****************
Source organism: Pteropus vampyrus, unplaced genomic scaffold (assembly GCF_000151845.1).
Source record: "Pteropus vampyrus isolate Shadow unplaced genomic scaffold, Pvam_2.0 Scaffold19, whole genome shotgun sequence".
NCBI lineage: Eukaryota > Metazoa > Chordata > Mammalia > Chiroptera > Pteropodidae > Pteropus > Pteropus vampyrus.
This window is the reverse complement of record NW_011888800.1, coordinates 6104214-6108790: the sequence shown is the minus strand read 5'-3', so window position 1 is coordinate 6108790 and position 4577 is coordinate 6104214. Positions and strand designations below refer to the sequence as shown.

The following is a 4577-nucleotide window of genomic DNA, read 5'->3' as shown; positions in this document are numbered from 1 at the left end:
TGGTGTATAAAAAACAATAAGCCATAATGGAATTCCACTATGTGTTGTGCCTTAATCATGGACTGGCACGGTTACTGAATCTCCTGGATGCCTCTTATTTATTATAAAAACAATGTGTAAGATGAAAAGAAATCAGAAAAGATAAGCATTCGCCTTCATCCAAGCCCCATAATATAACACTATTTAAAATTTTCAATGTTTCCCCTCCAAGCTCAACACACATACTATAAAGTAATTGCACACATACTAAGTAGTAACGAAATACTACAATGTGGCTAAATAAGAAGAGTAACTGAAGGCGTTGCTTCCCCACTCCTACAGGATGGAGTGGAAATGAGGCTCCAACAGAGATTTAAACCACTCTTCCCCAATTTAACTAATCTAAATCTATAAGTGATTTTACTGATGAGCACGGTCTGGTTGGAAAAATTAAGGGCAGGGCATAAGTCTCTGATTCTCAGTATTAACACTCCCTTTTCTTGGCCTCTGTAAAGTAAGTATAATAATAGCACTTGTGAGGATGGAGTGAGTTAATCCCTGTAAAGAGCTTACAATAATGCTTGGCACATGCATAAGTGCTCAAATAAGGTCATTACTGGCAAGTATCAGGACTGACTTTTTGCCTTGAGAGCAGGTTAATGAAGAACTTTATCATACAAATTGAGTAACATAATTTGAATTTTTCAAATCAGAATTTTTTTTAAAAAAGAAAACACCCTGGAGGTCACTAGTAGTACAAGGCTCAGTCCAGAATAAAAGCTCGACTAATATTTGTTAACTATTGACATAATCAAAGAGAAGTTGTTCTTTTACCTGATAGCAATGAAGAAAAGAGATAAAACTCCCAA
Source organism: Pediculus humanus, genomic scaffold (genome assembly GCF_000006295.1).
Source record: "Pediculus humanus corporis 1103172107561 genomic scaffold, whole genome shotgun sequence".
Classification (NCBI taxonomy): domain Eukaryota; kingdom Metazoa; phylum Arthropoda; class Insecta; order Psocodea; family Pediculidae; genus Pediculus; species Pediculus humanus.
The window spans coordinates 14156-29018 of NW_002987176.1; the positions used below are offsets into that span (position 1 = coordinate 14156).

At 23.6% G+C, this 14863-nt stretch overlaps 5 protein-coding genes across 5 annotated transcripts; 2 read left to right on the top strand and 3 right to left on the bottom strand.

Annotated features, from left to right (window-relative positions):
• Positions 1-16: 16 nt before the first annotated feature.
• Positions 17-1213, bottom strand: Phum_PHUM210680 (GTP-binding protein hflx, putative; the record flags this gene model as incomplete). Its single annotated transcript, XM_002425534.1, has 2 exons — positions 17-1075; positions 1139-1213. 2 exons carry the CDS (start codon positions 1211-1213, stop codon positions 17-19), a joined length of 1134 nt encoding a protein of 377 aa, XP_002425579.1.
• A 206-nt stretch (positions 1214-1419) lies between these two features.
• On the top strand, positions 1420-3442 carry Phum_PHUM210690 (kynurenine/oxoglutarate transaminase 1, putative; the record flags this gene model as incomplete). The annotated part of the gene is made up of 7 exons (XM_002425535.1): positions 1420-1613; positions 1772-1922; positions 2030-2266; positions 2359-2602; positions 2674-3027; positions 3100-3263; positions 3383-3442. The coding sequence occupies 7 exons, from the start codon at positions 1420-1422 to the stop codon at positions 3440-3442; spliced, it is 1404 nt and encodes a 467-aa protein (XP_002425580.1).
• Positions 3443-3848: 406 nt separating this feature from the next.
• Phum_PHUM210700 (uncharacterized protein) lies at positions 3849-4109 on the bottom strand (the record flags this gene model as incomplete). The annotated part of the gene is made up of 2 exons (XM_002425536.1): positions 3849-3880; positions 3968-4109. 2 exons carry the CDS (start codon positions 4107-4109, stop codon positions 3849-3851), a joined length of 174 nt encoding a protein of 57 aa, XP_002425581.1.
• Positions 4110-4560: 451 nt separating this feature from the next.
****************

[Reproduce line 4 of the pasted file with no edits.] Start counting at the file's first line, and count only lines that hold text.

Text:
This window is the reverse complement of record NW_011888800.1, coordinates 6104214-6108790: the sequence shown is the minus strand read 5'-3', so window position 1 is coordinate 6108790 and position 4577 is coordinate 6104214. Positions and strand designations below refer to the sequence as shown.